This vid is not from that production. It is of some work by Hubbard Street Dance Chicago … But Mats choreographed it and … well, just watch it and see.

Another wonderful description of what a Movement Director does.

This video, produced by The Royal National Theatre, features Vanessa Ewan.
I had the pleasure of being guided by her as I formalised my own processes as a practitioner and completed my Masters Degree.
She is an extraordinary facilitator, allowing and encouraging the actor to explore and discover through that exploration strong and manifest character choices which they understand and own.
A consummate professional.

Enjoy

To be …. Or not to be … an actor

This is funny, and pretty much the way things are for much of the acting fraternity in the UK.
I wonder if it’s like this in the US?

The mindless musings of a nearly jobbing actor.

It’s strange to be writing to the world ….. virtually …. coz talking to large groups of people has been my desire for a long time.

I’m James. And I’m a jobbing (nearly) actor, living (nearly) in London and attending auditions when I get the opportunity.

So far it would be easier to call me creatively unemployed.

I don’t leach off the state, so you don’t have to get offended and stop reading straight away.

I take on temporary posts doing anything to make ends meet. They rarely seem to overlap.

I wanted to start this blog so that I could do two things.

Firstly to chart the meteoric rise to fame and international success of an ordinary bloke from a small town no one will have heard of and secondly to provide a guide for fellow actors and interested parties to the real life goings on within this buisness…

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My Latest Foray ….

My latest foray…

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Rehearsals are in full swing for the forthcoming Theatre Stramash’s production of David Greig’s play ‘Brewers Fayre’ and I’m having so much fun. What an amazing bit of writing.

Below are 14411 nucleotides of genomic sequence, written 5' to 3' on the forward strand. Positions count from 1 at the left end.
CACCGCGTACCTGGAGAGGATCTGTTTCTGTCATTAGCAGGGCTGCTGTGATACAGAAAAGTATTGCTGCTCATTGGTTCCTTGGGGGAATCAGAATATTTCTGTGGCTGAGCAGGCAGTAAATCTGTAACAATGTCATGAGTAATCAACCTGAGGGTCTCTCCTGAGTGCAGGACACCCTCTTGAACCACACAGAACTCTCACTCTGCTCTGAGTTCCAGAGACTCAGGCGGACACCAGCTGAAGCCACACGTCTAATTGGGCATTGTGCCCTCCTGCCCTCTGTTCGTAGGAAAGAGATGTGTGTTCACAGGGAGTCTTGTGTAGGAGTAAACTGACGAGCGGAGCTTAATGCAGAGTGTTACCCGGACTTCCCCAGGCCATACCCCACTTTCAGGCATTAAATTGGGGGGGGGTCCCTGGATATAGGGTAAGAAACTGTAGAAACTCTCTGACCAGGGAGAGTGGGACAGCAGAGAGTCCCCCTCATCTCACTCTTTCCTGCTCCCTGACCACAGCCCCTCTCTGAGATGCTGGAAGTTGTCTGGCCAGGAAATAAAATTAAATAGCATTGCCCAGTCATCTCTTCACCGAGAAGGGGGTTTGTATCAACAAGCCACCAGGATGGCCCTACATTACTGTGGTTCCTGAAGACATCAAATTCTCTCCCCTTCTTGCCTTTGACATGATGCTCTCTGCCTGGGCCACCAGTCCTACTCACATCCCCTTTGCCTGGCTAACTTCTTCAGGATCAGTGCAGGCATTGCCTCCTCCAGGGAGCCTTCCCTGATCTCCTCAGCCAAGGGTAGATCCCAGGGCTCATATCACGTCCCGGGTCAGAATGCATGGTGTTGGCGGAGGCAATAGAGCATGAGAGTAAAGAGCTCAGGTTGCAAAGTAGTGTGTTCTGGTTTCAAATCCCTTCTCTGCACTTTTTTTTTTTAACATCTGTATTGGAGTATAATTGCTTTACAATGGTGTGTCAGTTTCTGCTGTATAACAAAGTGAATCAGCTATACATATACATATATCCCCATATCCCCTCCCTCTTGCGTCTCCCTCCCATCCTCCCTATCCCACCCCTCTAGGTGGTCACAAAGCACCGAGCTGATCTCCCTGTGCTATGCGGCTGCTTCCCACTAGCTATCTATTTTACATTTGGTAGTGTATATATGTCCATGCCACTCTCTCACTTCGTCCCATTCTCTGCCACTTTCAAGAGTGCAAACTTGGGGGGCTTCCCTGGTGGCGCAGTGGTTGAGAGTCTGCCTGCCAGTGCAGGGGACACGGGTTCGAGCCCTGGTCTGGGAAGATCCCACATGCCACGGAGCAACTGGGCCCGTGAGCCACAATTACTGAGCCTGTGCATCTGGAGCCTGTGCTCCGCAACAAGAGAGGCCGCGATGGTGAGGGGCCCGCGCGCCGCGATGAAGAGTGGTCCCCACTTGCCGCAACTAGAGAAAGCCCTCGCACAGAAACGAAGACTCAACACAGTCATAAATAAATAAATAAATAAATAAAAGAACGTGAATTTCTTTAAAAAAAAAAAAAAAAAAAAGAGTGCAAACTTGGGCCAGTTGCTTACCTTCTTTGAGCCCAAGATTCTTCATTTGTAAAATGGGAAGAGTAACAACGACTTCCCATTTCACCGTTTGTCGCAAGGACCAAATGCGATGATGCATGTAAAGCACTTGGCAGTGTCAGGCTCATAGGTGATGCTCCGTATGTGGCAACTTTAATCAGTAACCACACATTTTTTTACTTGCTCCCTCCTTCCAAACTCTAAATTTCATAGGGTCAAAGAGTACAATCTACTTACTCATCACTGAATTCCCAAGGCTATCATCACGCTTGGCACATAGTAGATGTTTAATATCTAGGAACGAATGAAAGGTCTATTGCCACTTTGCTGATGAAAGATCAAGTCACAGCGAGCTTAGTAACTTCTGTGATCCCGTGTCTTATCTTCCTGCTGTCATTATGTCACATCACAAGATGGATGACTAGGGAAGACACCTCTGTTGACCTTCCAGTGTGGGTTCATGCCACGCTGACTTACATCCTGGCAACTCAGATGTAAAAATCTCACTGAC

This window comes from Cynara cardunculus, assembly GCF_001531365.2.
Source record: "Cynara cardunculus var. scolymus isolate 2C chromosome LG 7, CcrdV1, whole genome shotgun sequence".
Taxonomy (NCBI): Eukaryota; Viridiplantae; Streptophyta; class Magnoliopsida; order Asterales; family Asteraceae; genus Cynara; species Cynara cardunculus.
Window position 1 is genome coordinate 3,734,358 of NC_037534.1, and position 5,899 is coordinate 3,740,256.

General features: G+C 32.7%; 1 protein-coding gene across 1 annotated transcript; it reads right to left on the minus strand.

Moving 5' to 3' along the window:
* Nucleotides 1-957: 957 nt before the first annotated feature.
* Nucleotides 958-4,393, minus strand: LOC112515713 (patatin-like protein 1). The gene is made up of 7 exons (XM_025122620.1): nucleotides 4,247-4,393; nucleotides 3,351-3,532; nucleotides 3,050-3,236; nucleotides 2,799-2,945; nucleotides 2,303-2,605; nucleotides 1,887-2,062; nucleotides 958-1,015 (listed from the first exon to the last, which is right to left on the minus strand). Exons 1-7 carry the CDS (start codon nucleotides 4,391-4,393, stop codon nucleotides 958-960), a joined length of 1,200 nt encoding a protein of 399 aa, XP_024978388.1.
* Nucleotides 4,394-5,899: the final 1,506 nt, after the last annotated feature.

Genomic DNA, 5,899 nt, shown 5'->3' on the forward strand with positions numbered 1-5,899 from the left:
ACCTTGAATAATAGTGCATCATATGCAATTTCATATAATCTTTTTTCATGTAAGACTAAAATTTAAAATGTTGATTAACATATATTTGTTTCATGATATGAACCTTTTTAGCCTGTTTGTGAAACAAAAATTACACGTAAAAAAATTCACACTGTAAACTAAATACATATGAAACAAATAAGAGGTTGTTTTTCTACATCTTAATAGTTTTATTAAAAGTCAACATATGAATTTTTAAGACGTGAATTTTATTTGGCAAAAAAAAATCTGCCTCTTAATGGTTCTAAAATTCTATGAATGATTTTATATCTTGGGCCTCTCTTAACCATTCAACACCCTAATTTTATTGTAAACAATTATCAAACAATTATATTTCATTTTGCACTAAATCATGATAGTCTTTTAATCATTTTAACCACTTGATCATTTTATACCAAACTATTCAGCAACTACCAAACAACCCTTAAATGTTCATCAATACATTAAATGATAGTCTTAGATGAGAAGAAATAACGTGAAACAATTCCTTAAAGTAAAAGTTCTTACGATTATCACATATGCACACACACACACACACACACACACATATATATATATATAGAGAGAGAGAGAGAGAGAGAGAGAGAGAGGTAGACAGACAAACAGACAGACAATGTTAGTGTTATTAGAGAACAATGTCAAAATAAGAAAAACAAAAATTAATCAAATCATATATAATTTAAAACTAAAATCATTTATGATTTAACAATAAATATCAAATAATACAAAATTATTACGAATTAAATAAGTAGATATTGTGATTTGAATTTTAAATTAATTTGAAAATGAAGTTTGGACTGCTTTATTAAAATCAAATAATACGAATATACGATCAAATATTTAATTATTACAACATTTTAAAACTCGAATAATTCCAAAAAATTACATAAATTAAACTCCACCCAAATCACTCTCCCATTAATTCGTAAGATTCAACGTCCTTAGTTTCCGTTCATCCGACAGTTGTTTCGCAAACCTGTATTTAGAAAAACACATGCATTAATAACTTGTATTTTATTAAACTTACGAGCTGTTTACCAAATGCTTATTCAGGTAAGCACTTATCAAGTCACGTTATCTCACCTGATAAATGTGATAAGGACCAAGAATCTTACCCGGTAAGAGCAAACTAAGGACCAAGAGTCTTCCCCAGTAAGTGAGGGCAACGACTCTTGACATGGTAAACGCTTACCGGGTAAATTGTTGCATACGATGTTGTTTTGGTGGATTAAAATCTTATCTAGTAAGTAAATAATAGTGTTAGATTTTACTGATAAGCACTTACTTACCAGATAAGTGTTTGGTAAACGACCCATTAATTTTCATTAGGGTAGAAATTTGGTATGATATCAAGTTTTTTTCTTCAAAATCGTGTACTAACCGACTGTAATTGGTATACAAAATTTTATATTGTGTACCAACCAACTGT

My role is two fold. That of actor and Movement Director. The play is a multimedia tragi-comedy set on the outskirts of Edinburgh, taking in the trials and tribulations of a family who are finding it near impossible to communicate with each other, while finding more confusion than comfort in their relationships with the world wide web.

The writer provided dynamic, a multi-layered and deeply poignant narrative which allows for loads of play in the rehearsal room because, although he gave a list of characters, he also gives the guidance that the mother of the piece would be played, for the most part, by the audience themselves, with lines projected or made available through some other means … and also deemed it unnecessary to assign any of the lines to any of the characters per se.

The upshot of which is that our version is exactly that … it’s ours … our interpretation of how these words could be shared in order to best serve the storytelling.

The cast and other creatives involved are just as engaged and enchanted as I am with the process, looking forward to opening the show on the 24th of May for the closing week of the Brighton Festival, finishing on June the first.

Every day has been a voyage of discovery piloted by our trusty skipper Sandie Armstrong, a powerful actor and storyteller in her own right.

So, at the moment, I am waking up in the morning with a smile and a spring in my step.

 

Here’s wishing you joy in your endeavours …. and if you are in the area of the south coast of England, come see us … it’s going to be good.

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You could also find out more about who I am and what I do at dodgerphillips.com